Uber has been doing a lot work in terms of security and safety in the last couple of months. This is quite understandable considering the incredible amount of below the belt punches it keeps getting from customers and groups. This time around the ride-share company has started monitoring drivers for criminal charges as per Axios.
In doing this, Uber will partner with background check provider Checkr, and Appriss to provide safety data to the company. The background checks will be ongoing, and will enable the company to continuously monitor drivers with criminal intent.
Appriss will notify Uber when a driver is newly charged with a criminal offense. This will be made possible through Appriss’ real-time collection of data. Once data has been made available to Uber, the company then decides whether or not to suspend a driver from its service to prevent further unsafe behavior.
The system is currently being tested among a “meaningful percentage” of its drivers in the US; and has led to the removal of 25 drivers since the test began early this month.
Ultimately what we’re looking for… is a way to get the same kind of info as in a background check, but get it in a real-time manner,” Uber’s VP of safety and insurance Gus Fuldner per Axios.
Suspended drivers may have to reapply to have their jobs back; but not until all charges have been resolved.
Though, these are early days and nothing is concluded as at this time, the fact that a database of drivers with criminal records is being put together will further boost Uber’s rating. Of course, it is no longer news that the company messed up in the past, the fact that it has started adding more safety measures delivers a promising future.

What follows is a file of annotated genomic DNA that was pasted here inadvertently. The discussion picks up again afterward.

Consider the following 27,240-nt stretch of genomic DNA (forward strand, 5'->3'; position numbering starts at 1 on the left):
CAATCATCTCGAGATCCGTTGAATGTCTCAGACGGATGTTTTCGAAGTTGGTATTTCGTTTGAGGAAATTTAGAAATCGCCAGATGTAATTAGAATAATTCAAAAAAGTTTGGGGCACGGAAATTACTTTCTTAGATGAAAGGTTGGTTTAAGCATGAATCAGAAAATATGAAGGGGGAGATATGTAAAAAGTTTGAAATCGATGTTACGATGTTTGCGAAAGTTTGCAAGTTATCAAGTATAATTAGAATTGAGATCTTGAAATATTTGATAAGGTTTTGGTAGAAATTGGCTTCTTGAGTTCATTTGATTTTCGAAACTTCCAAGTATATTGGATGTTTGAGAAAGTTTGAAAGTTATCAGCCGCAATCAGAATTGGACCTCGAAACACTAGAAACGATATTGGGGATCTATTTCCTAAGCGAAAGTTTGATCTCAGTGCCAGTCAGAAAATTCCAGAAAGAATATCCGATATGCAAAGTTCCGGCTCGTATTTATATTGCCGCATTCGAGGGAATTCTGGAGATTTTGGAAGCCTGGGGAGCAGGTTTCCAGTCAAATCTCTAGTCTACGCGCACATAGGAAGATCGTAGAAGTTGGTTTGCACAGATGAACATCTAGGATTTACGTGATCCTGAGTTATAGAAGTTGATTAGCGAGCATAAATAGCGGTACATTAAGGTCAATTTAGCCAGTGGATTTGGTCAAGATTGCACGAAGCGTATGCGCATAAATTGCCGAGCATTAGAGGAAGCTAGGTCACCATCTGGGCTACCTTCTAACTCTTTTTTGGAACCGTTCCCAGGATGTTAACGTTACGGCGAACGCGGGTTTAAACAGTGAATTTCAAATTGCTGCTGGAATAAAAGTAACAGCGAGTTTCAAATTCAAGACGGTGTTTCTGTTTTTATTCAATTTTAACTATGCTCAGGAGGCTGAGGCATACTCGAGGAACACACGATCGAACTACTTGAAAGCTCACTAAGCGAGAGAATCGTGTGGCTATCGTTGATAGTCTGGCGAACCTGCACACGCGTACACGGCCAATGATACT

Prior to that announcement, drop-off and pickup location history of riders was logged, which gave drivers access to sensitive and private information of riders. The addresses are permanently stored in a driver’s trip history, which means they can always access it whenever they chose to. The most annoying thing is that the data remains in a driver’s log even if a rider deletes his account and data from Uber. Going forward, drivers will only have access to a display of broader location area.
The company wants to limit the exposure of users’ location as much as it can, and this latest effort is one good way to go about it.
Location data is our most sensitive information, and we are doing everything we can do to protect privacy around it,” an Uber spokesperson said, per Gizmodo. “The new design provides enough information for drivers to identify past trips for customer support issues or earning disputes without granting them ongoing access to rider addresses.